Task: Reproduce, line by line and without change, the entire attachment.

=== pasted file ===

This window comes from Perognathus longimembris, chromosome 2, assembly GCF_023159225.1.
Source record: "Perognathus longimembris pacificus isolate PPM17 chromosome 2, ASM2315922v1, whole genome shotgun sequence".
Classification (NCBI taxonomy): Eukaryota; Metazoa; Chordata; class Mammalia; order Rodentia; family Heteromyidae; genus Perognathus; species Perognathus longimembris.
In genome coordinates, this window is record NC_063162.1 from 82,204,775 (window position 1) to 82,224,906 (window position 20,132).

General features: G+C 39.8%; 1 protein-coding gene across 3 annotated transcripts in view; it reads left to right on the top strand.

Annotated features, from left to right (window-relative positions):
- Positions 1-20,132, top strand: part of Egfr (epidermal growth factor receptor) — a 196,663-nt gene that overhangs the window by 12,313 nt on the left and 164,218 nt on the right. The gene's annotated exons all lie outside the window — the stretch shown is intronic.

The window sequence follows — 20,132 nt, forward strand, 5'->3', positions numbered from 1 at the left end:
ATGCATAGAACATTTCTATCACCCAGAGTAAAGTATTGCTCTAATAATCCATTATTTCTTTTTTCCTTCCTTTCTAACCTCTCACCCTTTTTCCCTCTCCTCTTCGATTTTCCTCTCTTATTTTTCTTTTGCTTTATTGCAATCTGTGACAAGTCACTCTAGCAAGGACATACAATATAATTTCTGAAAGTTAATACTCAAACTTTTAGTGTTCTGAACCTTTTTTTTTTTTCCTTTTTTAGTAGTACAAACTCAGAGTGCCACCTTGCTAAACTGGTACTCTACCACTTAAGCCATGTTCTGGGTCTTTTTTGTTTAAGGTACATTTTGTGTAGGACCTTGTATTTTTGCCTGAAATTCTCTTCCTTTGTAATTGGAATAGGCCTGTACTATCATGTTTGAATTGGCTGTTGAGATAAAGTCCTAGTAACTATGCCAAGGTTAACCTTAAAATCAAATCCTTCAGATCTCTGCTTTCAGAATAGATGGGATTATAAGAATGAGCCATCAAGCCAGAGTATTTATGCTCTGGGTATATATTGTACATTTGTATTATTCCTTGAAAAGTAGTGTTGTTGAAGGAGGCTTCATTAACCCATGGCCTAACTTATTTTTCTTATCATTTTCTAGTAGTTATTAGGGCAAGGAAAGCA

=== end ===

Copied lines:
This window comes from Perognathus longimembris, chromosome 2, assembly GCF_023159225.1.
Source record: "Perognathus longimembris pacificus isolate PPM17 chromosome 2, ASM2315922v1, whole genome shotgun sequence".
Classification (NCBI taxonomy): Eukaryota; Metazoa; Chordata; class Mammalia; order Rodentia; family Heteromyidae; genus Perognathus; species Perognathus longimembris.
In genome coordinates, this window is record NC_063162.1 from 82,204,775 (window position 1) to 82,224,906 (window position 20,132).

General features: G+C 39.8%; 1 protein-coding gene across 3 annotated transcripts in view; it reads left to right on the top strand.

Annotated features, from left to right (window-relative positions):
- Positions 1-20,132, top strand: part of Egfr (epidermal growth factor receptor) — a 196,663-nt gene that overhangs the window by 12,313 nt on the left and 164,218 nt on the right. The gene's annotated exons all lie outside the window — the stretch shown is intronic.

The window sequence follows — 20,132 nt, forward strand, 5'->3', positions numbered from 1 at the left end:
ATGCATAGAACATTTCTATCACCCAGAGTAAAGTATTGCTCTAATAATCCATTATTTCTTTTTTCCTTCCTTTCTAACCTCTCACCCTTTTTCCCTCTCCTCTTCGATTTTCCTCTCTTATTTTTCTTTTGCTTTATTGCAATCTGTGACAAGTCACTCTAGCAAGGACATACAATATAATTTCTGAAAGTTAATACTCAAACTTTTAGTGTTCTGAACCTTTTTTTTTTTTCCTTTTTTAGTAGTACAAACTCAGAGTGCCACCTTGCTAAACTGGTACTCTACCACTTAAGCCATGTTCTGGGTCTTTTTTGTTTAAGGTACATTTTGTGTAGGACCTTGTATTTTTGCCTGAAATTCTCTTCCTTTGTAATTGGAATAGGCCTGTACTATCATGTTTGAATTGGCTGTTGAGATAAAGTCCTAGTAACTATGCCAAGGTTAACCTTAAAATCAAATCCTTCAGATCTCTGCTTTCAGAATAGATGGGATTATAAGAATGAGCCATCAAGCCAGAGTATTTATGCTCTGGGTATATATTGTACATTTGTATTATTCCTTGAAAAGTAGTGTTGTTGAAGGAGGCTTCATTAACCCATGGCCTAACTTATTTTTCTTATCATTTTCTAGTAGTTATTAGGGCAAGGAAAGCA